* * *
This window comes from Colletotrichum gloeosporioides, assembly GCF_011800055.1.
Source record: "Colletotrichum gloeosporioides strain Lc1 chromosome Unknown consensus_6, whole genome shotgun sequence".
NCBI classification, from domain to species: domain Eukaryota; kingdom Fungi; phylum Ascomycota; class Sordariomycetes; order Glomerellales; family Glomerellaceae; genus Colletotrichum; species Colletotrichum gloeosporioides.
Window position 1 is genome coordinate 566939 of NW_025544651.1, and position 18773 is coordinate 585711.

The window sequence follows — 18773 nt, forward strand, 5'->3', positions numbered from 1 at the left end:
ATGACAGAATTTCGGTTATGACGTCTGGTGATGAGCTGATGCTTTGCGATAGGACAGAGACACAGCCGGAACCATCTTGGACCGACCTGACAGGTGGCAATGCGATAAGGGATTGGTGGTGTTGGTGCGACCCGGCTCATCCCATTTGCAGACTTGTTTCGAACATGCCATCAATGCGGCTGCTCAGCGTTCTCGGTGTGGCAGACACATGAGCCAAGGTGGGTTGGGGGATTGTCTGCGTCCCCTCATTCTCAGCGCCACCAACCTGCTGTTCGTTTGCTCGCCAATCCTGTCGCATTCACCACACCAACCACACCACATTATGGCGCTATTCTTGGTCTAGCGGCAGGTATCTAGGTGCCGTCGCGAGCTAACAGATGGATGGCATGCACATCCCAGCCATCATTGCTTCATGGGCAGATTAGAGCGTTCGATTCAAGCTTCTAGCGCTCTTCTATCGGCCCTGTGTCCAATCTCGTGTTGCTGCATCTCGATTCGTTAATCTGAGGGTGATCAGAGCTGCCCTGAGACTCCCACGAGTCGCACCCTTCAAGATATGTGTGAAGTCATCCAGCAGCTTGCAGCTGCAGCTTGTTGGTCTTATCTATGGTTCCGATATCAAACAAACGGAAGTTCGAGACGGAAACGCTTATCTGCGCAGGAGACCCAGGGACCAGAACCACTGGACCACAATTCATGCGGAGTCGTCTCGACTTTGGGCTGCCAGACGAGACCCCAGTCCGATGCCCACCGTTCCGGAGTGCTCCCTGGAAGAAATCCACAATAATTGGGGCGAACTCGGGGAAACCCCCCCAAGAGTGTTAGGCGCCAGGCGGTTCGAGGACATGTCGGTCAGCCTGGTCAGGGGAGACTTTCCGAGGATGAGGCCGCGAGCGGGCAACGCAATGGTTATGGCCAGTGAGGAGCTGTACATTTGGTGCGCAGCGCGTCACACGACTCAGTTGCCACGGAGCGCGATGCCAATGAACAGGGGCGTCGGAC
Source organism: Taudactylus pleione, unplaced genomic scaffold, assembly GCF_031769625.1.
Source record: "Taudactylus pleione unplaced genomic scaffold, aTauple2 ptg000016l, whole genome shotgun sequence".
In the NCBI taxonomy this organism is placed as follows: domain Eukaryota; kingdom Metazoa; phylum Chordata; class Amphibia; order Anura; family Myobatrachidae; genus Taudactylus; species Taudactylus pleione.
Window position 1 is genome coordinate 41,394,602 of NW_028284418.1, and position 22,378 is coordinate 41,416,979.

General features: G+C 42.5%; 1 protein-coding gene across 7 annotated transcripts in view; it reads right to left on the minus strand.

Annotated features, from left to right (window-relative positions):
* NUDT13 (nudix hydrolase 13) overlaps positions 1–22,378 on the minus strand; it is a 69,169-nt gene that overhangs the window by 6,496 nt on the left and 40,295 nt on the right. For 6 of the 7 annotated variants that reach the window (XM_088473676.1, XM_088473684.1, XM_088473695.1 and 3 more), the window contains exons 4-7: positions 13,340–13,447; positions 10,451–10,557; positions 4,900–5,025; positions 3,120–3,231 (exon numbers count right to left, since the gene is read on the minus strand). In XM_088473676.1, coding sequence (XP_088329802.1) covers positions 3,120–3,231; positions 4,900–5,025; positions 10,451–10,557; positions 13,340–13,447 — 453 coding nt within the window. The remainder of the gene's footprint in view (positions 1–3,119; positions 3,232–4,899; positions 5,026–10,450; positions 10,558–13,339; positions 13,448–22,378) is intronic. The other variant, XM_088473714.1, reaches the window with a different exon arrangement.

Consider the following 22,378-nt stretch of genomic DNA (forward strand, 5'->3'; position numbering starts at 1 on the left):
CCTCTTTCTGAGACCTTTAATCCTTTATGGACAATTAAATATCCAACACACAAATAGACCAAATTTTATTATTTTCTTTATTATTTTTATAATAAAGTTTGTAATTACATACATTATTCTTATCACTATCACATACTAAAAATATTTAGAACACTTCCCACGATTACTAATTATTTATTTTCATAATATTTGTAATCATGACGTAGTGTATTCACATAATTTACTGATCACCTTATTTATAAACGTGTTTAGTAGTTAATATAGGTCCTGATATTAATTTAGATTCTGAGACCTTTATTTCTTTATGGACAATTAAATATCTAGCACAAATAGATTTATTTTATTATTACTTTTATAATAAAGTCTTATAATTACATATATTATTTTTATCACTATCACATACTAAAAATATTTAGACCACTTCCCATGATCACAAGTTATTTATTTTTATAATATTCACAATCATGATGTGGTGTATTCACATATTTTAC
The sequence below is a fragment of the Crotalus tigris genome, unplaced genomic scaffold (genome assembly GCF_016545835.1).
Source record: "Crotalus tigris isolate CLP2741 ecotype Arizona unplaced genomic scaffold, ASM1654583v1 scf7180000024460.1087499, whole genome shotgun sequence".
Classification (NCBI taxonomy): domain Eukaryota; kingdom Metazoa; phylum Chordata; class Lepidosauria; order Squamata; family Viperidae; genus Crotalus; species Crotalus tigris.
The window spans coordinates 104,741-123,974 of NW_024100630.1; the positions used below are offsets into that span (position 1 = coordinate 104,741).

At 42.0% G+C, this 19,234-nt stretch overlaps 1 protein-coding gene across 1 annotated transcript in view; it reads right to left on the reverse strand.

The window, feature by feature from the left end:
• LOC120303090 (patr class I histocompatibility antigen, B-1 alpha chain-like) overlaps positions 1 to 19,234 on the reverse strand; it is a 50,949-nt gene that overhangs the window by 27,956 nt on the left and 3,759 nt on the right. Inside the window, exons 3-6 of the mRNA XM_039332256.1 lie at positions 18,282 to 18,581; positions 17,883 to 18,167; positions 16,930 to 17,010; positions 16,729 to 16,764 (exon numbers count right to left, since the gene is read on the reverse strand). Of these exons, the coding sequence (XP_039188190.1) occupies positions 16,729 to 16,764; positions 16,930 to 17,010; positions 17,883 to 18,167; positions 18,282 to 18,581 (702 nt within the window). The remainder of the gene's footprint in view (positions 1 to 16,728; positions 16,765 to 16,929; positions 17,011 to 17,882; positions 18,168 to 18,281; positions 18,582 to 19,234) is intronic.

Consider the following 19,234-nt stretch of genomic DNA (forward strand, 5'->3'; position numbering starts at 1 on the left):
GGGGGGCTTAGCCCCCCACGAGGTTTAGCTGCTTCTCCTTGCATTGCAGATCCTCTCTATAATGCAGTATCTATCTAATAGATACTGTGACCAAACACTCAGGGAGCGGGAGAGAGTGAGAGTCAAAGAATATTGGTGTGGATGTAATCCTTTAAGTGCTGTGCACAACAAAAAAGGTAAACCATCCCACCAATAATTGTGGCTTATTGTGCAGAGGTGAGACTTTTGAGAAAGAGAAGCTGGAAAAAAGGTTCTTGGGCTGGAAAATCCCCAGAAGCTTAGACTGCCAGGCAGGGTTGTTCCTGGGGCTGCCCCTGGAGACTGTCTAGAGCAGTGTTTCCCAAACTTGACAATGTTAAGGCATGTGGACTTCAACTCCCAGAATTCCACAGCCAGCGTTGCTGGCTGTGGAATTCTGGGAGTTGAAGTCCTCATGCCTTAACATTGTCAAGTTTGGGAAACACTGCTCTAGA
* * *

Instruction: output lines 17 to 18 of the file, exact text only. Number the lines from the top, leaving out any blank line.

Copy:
Source record: "Crotalus tigris isolate CLP2741 ecotype Arizona unplaced genomic scaffold, ASM1654583v1 scf7180000024460.1087499, whole genome shotgun sequence".
Classification (NCBI taxonomy): domain Eukaryota; kingdom Metazoa; phylum Chordata; class Lepidosauria; order Squamata; family Viperidae; genus Crotalus; species Crotalus tigris.